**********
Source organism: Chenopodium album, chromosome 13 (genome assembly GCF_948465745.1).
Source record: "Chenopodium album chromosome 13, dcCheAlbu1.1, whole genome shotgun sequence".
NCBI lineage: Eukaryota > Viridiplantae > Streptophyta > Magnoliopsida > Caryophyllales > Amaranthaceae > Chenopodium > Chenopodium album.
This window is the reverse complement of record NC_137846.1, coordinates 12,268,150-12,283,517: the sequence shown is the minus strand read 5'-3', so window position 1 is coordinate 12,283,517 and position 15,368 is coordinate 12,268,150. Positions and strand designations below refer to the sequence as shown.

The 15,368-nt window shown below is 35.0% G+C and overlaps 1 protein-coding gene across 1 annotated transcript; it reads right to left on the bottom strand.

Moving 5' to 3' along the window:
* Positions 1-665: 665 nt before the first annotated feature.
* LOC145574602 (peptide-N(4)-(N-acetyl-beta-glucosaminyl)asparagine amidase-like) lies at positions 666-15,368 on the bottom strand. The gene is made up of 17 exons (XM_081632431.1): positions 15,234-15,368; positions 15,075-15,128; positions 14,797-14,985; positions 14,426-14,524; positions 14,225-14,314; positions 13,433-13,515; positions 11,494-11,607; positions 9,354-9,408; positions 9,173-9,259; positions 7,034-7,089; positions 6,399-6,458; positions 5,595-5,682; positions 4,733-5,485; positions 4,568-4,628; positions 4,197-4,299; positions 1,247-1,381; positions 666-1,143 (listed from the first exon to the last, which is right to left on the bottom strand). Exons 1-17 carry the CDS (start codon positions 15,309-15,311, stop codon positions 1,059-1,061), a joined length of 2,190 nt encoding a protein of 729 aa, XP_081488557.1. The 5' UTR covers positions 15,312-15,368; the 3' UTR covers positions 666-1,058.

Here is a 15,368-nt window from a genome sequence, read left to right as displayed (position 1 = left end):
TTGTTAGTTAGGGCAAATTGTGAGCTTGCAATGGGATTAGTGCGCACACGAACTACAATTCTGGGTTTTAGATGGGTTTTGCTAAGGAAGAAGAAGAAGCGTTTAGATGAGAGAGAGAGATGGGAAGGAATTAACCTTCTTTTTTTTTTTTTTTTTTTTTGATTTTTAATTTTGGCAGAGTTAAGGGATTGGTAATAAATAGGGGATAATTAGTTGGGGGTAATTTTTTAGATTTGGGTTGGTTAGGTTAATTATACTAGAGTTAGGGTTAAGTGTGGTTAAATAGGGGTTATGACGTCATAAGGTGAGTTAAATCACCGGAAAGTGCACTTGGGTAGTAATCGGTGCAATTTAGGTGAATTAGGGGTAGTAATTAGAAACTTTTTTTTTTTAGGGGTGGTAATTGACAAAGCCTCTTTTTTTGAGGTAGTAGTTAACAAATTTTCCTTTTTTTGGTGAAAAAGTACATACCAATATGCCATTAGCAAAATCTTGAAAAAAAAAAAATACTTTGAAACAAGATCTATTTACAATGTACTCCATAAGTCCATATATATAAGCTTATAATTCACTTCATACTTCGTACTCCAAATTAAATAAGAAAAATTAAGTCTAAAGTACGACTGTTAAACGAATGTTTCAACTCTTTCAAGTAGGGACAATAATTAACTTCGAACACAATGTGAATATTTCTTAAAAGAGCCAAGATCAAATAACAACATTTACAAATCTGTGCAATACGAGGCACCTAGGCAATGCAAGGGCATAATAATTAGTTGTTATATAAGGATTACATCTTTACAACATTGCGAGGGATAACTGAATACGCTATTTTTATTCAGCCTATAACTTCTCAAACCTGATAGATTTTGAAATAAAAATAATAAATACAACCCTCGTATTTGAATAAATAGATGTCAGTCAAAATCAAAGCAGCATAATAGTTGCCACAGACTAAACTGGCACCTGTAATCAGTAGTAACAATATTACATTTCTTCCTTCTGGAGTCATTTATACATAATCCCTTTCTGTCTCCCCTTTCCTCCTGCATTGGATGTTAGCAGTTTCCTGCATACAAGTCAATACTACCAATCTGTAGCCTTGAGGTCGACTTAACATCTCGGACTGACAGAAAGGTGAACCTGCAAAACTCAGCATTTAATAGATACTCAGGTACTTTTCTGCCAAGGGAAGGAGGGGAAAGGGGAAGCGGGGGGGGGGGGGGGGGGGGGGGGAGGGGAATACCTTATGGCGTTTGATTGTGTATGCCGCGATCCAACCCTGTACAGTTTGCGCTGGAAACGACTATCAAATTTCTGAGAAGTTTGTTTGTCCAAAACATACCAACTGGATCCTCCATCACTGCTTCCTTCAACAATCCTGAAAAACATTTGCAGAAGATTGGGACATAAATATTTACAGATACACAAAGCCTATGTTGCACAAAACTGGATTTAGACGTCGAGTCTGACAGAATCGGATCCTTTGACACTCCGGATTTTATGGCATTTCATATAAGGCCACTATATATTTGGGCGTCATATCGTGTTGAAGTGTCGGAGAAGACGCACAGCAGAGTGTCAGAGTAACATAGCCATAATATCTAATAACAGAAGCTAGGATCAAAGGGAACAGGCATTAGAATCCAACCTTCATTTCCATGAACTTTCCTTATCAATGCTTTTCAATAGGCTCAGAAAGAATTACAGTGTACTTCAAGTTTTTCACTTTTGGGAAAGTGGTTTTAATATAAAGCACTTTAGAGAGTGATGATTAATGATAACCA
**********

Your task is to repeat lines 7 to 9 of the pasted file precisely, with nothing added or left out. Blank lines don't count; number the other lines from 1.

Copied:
* Positions 1-665: 665 nt before the first annotated feature.
* LOC145574602 (peptide-N(4)-(N-acetyl-beta-glucosaminyl)asparagine amidase-like) lies at positions 666-15,368 on the bottom strand. The gene is made up of 17 exons (XM_081632431.1): positions 15,234-15,368; positions 15,075-15,128; positions 14,797-14,985; positions 14,426-14,524; positions 14,225-14,314; positions 13,433-13,515; positions 11,494-11,607; positions 9,354-9,408; positions 9,173-9,259; positions 7,034-7,089; positions 6,399-6,458; positions 5,595-5,682; positions 4,733-5,485; positions 4,568-4,628; positions 4,197-4,299; positions 1,247-1,381; positions 666-1,143 (listed from the first exon to the last, which is right to left on the bottom strand). Exons 1-17 carry the CDS (start codon positions 15,309-15,311, stop codon positions 1,059-1,061), a joined length of 2,190 nt encoding a protein of 729 aa, XP_081488557.1. The 5' UTR covers positions 15,312-15,368; the 3' UTR covers positions 666-1,058.

Here is a 15,368-nt window from a genome sequence, read left to right as displayed (position 1 = left end):